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Posted at: Nov 16, 2019, 8:17 AM; last updated: Nov 16, 2019, 8:17 AM (IST)GIRLS@GUPSHUP

Letter from a stay-at-home mom to her daughter

Letter from a stay-at-home mom to her daughter
Illustration: Sandeep Joshi

Aradhika Sharma

Dearly beloved daughter,

On the eve of your wedding, if there’s one learning that I would want you to carry from me, it is this: Even when you become wife and mother, you mustn’t forget how imperative professional employment is for your personal growth and satisfaction.

You’re surprised that I am prescribing to you the option that I myself didn’t take. However, having been a working professional who gave up her job to bring up her wonderful children, I am in the position to counsel you to balance your work-life  responsibilities, juggle family, kids, work and society as best you can. There’s no reason why you can’t have it all. 

Being a stay-at-home mom and being available for you and your brother has been beautifully fulfilling, but has it been enough for me? When I was expecting you, I resigned from my job to take care of you and a couple of years later, your brother came along, so, that was that. I made peace with my homely life and dedicated myself to making our home warm and secure for the family, but many times, I wish I’d done more with my life. It is this regret that I never want you to feel.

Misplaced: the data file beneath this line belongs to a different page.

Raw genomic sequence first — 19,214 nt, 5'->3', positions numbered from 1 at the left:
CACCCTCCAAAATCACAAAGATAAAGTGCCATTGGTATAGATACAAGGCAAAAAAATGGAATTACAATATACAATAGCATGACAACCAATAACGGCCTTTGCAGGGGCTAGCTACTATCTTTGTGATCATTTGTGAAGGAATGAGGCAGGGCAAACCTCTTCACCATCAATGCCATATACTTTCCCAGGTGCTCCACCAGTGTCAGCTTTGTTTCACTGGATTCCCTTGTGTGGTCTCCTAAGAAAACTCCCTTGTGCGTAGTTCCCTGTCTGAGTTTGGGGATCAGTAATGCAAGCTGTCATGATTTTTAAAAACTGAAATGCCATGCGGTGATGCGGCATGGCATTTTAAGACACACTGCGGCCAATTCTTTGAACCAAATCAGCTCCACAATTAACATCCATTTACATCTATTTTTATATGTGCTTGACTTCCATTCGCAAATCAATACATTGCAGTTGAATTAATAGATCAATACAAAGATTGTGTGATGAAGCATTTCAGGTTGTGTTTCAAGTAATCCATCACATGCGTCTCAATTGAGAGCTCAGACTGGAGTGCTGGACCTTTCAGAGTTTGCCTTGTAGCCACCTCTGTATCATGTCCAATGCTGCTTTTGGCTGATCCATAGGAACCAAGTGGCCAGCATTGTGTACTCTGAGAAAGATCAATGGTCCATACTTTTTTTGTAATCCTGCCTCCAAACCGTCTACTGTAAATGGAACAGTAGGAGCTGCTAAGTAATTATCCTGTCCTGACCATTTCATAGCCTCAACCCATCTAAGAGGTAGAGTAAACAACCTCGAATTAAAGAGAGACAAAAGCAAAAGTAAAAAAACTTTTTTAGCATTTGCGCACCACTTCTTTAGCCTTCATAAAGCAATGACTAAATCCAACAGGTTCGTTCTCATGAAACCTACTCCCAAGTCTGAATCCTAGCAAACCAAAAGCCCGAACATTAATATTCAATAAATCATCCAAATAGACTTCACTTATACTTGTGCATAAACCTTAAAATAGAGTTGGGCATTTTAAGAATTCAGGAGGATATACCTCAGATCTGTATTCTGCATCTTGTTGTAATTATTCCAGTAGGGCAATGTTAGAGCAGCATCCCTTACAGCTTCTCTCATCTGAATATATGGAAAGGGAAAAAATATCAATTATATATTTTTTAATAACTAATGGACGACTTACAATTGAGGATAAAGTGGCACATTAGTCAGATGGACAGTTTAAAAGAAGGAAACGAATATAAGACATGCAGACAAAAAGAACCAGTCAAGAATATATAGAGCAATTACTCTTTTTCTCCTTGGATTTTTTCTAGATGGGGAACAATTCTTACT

Being a housewife was great (mostly) but sometimes I’d feel trapped in my own spotless house. I couldn’t get out for a drink with the girls at work because there was no ‘work’ and, therefore, no ‘girls’. Sometimes I’d want to hang out with my friends so bad, but they were mostly too busy. The conversation of people available for an occasional cup of coffee was limited to maid-talk or potty-training schedules. I’d feel left out at parties and get togethers because I couldn’t talk ‘shop’. I felt intellectually under-stimulated.

I consciously fought against brooding over the irony that with a Masters’ degree from Harvard, I had chosen to be a housewife. We didn’t lack for money (your father was earning enough) but it wasn’t ‘my’ money. It was ‘ours’ and I felt that since I wasn’t earning it, I had no right to splurge it. I never felt that way when I worked.

Being a stay-at-home mom is hard work. You might think that you have plenty of time to pursue your interests, but I could not even manage a walk in the morning because I had to get you kids ready, feed you or take you for your various classes and appointments. I can tell you, being a homemaker is tough. Weekends have no meaning. It’s a 24X7 job. I gained weight and since there was no need to dress up for work, I became careless about my appearance.

So, my darling bright and beautiful girl, aim for a life that engages every part of your being. Use technology for effective housework solutions; multi-task efficiently and delegate household and kids’-related chores to your husband. Don’t shortchange yourself by cheating yourself of the money, confidence and self-esteem you have the capability to earn. 

Love,

Mama

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